Jacksonville at Pittsburgh

Jacksonville’s defense ranks No. 1 against the pass, but No. 32 against the run. Ben Roethlisberger hasn’t been hitting the deep balls and has only topped 300 yards in the AFC Championship Game going back 13 games. All logic would tell you this is a big Le’Veon Bell day, who finally got it going in Baltimore last week. Yet the craziness of the NFL might just lead to a big day for Roethlisberger instead, as he’ll definitely want to get back on the same page with Antonio Brown, Jalen Ramsey be damned. Either way, I like the Steelers at home, and I can’t get over how little this defense has been challenged by opposing passing games so far. Blake Bortles on the road? Yeah, give me that fantasy defense.

Carolina at Detroit

Let’s focus on the football first. Detroit’s defense and running game have stepped up, and will need to again with a tough, but still heavily flawed Carolina team. I was surprised at how well Cam Newton played in New England, and no, it’s not just about the defense there, because we saw Drew Brees and Jameis Winston struggle to put up points on that defense (and they weren’t up in Foxboro). I just think for this matchup, Darius Slay can take on Kelvin Benjamin and the loss of Greg Olsen is still a big factor. I don’t expect Newton to play that well, and I think Matthew Stafford snaps out of this little funk at home and uses his plethora of weapons against a secondary that’s still not great to me.

I was leaning Detroit even before Cam Newton embarrassed himself this week with his belittling of females covering sports. I thought about what a female reporter could ask that would make Cam’s smirk and response logical, and all I could think of was “jock itch.” “It’s funny to hear a female talk about jock itch.” Yeah, that works. That line’s not going to cause a media shitstorm. Though I guess women can get jock itch too, and I suppose a yeast infection might present a similar discomfort, but we’re getting really off topic now. So yeah, the next time you’re asked a football question by a reporter, male or female, just answer the damn question like a professional. She earned her way into that job and has had it for several years. That should buy some respect from Cam to the local media. I don’t know why “route tree” is being brought up so much, because she didn’t even ask about any specific route or question the play design. It was just about a wideout running his routes physically. No big deal, but here we are because Cam said another stupid thing at the podium. I doubt it will be the last time either no matter how hard he worked on his apology video.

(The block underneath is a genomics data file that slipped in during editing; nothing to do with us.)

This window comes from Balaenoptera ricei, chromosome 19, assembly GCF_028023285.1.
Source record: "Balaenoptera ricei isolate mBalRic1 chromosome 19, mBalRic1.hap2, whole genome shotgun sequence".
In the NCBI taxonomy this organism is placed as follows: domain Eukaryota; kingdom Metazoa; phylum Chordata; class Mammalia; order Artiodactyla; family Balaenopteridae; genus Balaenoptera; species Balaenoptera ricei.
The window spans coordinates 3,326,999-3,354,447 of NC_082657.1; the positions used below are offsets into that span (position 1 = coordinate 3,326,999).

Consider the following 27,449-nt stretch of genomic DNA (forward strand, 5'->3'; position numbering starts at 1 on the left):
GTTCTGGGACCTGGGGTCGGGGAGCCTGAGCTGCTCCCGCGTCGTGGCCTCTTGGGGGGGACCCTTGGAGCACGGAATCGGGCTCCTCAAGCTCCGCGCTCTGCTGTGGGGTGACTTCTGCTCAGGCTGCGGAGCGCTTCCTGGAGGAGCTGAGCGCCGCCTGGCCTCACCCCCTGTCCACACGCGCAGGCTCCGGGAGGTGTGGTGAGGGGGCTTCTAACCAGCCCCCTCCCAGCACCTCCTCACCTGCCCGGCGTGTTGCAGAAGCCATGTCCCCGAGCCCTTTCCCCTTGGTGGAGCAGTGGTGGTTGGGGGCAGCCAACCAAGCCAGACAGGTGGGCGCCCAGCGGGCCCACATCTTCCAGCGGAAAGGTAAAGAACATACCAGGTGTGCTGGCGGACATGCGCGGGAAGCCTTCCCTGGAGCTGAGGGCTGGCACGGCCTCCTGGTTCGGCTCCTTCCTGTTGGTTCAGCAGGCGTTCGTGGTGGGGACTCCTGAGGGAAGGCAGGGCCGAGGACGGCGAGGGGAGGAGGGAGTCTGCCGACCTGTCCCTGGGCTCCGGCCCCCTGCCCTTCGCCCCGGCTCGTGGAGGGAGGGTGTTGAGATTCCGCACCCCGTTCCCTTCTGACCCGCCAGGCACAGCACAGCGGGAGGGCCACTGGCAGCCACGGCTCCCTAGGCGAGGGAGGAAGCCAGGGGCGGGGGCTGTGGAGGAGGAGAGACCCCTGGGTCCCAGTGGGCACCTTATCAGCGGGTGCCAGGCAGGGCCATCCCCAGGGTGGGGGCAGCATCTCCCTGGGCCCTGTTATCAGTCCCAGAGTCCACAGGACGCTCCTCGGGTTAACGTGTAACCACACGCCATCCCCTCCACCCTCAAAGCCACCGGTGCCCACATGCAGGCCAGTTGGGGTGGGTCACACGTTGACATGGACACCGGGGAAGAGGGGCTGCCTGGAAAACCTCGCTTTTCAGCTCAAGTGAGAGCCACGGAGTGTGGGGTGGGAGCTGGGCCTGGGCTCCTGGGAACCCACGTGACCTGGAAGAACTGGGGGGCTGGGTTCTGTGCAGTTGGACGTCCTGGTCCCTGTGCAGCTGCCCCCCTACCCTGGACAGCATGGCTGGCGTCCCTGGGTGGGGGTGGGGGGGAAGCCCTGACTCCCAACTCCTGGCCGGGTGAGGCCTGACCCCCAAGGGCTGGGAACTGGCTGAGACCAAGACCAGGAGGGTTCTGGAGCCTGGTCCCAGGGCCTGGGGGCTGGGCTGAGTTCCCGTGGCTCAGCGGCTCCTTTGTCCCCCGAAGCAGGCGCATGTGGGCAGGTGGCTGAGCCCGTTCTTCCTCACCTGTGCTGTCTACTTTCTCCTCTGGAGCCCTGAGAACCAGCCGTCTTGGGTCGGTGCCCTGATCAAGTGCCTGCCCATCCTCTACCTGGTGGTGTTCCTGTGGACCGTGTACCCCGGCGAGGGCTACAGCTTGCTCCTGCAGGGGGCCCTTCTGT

Chargers at Giants

It’s a little hard to believe these teams are 0-4, and one will be 0-5, but they have played like 2-2 teams to be honest. It’s just the kind of things we expected: Giants would regress in close 4Q games (blew a late lead the last two weeks) and the Chargers continue to lose close games at rapid pace. Give me the Giants in a 10:00 a.m. body clock game for the Chargers. I also just think the Giants have the more balanced team, and Eli Manning has gotten closer to on track the last two games.

Buffalo at Cincinnati

Interesting one since the Bengals have improved offensively after the OC change, but they’re going from playing arguably the worst defense (Browns) to the best (Bills) in the league so far. Andy Dalton has his work cut out for him here, but he still has more weapons than Tyrod Taylor. If the Bills can get LeSean McCoy going, then I think they have enough to keep the score down and win on the road, but I’m skeptical. Frankly, the Bills getting to 3-1 after some good fortune (Von Miller penalty, bogus fumble-six in Atlanta and injured Julio/Sanu) reeks of this team being a bit of a fraud like some past first-quarter teams that started hot (think 2011 Bills, 2012 Cardinals, 2012 Eagles, 2016 Eagles, 2016 Rams) record wise, but weren’t actually good teams in the end. But a win by the Bills would look really good here if the Patriots are to be seriously challenged in the AFC East.

Seattle at Rams

We’ll see if Sean McVay prepares for the Seahawks the way Jeff Fisher did, treating it like the Super Bowl. Very interesting game, because the Seahawks have shown some cracks on defense, and Cliff Avril is out. We know Aaron Donald is going to dominate the offensive line for Seattle, but Russell Wilson has had some big games recently. The Rams aren’t quite as stout defensively as we expected, and the offense has been way better than I think anyone could have imagined. But this is a great test for the team at home, and I really think I have to lean on the Rams making this look legit and getting to 4-1. I might regret that pick, because I would point out the Rams have had the 2nd-best starting field position this year to help out the offense, and Jared Goff’s low ALEX strategy isn’t likely to keep converting third down at such a high rate. Seattle’s still a contender too, so it’s really a toss up.

Green Bay at Dallas

I don’t think much has changed since the playoff game, though Jordy Nelson is much healthier this time around. His teammates, including Davante Adams (concussion) and Ty Montgomery (ribs) — not so much. Both teams can score, but can they defend? I think with some banged up skill players for Green Bay, Dallas might have the edge at home. Demarcus Lawrence against Green Bay’s banged up offensive line? Good matchup for Dallas. And really, a big sack on third down or two might be enough to tilt the difference in this one.